Sir Gawain and the Green Knight
Conflicting Models of Courtesy in Sir Gawain and the Green Knight
The medieval poem Sir Gawain and the Green Knight depicts two different medieval models of courtesy - courtesy towards men and courtesy towards women. Defined by different members of the community, the two types of courtesy also necessitate different, sometimes contradictory conducts. The incompatibility of the two models of courtesy displayed in Sir Gawain and the Green Knight impedes complete restoration of the social order.
Regarding courtesy shown towards men, Dr. E.L. Skip Knox states, "Originally, courtesy meant the special consideration one knight showed to another." The courtesy that two men exchange is a mutual contract of loyalty that they define and practice. It involves trust, respect and, in some cases, allegiance. Gawain presents this type of courtesy not only to Arthur, his king, but also to Bercilak and even to the Green Knight.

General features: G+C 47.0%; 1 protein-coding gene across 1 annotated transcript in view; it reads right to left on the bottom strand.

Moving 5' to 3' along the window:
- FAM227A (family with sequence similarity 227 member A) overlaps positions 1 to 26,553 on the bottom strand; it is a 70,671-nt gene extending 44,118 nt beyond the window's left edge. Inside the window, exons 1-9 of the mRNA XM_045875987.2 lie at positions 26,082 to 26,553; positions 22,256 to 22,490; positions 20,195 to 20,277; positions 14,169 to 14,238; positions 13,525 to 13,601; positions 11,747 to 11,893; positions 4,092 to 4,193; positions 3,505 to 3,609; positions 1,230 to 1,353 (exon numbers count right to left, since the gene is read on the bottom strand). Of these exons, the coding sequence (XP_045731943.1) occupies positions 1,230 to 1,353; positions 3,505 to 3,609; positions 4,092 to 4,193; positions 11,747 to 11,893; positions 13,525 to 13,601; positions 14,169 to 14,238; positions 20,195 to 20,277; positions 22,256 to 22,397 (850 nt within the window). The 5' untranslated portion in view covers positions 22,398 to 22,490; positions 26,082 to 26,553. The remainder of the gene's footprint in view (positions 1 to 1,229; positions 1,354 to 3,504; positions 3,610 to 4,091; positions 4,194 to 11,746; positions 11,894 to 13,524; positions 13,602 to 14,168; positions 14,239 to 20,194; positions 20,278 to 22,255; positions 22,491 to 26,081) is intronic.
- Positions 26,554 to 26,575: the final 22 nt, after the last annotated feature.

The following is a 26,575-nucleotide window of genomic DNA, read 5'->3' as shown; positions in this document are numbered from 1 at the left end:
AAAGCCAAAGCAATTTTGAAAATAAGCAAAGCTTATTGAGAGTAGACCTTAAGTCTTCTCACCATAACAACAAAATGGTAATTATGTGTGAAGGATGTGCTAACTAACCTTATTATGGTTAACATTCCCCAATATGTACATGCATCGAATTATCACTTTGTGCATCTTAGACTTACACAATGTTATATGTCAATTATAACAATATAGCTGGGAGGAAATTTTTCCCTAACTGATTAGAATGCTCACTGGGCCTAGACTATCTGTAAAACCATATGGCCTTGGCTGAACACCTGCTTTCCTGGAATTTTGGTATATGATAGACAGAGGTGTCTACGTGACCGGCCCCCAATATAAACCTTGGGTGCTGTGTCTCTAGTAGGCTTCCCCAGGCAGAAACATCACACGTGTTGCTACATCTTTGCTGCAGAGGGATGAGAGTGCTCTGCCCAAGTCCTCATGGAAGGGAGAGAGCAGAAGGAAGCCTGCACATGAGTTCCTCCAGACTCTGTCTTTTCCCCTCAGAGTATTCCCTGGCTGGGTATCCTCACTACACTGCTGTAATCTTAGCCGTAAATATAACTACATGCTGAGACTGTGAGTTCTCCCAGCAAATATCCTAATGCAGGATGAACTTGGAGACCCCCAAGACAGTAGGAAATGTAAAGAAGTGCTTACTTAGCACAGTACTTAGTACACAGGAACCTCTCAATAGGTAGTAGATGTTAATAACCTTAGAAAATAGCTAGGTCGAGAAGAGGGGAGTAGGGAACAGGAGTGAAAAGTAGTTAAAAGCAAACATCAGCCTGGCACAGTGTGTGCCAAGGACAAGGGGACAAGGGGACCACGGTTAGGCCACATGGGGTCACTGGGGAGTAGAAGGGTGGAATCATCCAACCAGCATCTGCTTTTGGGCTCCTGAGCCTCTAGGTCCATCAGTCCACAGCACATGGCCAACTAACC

The description of Gawain's pentangle and the virtues it symbolizes confirm the importance of courtesy to Gawain's character:
The fifth group of five the man respected, I hear,
Was generosity and love of fellow-men above all;
His purity and courtesy were never lacking,
And surpassing the others, compassion: these noble
Five were more deeply implanted in that man than any...
Join Now to View Premium Content
GradeSaver provides access to 725 study guide PDFs and quizzes, 4210 literature essays, 1403 sample college application essays, 171 lesson plans, and ad-free surfing in this premium content, “Members Only” section of the site! Membership includes a 10% discount on all editing orders.
Already a member? Log in